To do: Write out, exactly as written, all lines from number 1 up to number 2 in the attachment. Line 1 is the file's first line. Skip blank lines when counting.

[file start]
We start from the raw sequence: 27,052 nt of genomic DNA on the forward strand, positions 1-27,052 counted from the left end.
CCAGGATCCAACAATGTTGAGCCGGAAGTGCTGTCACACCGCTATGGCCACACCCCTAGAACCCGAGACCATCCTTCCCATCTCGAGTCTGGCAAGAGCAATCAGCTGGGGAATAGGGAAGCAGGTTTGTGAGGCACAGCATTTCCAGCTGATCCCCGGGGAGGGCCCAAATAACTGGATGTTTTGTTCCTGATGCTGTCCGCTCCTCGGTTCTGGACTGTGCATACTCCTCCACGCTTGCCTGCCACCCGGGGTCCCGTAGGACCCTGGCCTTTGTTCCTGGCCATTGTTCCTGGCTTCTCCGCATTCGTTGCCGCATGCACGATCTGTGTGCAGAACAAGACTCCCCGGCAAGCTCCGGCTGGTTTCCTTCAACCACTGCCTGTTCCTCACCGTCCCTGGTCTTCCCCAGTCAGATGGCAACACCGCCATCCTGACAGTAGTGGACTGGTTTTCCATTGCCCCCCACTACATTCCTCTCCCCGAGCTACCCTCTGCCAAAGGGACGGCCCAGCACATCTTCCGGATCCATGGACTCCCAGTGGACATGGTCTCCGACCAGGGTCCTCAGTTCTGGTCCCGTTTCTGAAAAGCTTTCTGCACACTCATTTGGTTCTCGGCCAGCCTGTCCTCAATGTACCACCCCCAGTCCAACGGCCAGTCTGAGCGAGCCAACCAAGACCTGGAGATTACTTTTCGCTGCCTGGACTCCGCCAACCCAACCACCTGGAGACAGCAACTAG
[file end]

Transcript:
We start from the raw sequence: 27,052 nt of genomic DNA on the forward strand, positions 1-27,052 counted from the left end.
CCAGGATCCAACAATGTTGAGCCGGAAGTGCTGTCACACCGCTATGGCCACACCCCTAGAACCCGAGACCATCCTTCCCATCTCGAGTCTGGCAAGAGCAATCAGCTGGGGAATAGGGAAGCAGGTTTGTGAGGCACAGCATTTCCAGCTGATCCCCGGGGAGGGCCCAAATAACTGGATGTTTTGTTCCTGATGCTGTCCGCTCCTCGGTTCTGGACTGTGCATACTCCTCCACGCTTGCCTGCCACCCGGGGTCCCGTAGGACCCTGGCCTTTGTTCCTGGCCATTGTTCCTGGCTTCTCCGCATTCGTTGCCGCATGCACGATCTGTGTGCAGAACAAGACTCCCCGGCAAGCTCCGGCTGGTTTCCTTCAACCACTGCCTGTTCCTCACCGTCCCTGGTCTTCCCCAGTCAGATGGCAACACCGCCATCCTGACAGTAGTGGACTGGTTTTCCATTGCCCCCCACTACATTCCTCTCCCCGAGCTACCCTCTGCCAAAGGGACGGCCCAGCACATCTTCCGGATCCATGGACTCCCAGTGGACATGGTCTCCGACCAGGGTCCTCAGTTCTGGTCCCGTTTCTGAAAAGCTTTCTGCACACTCATTTGGTTCTCGGCCAGCCTGTCCTCAATGTACCACCCCCAGTCCAACGGCCAGTCTGAGCGAGCCAACCAAGACCTGGAGATTACTTTTCGCTGCCTGGACTCCGCCAACCCAACCACCTGGAGACAGCAACTAG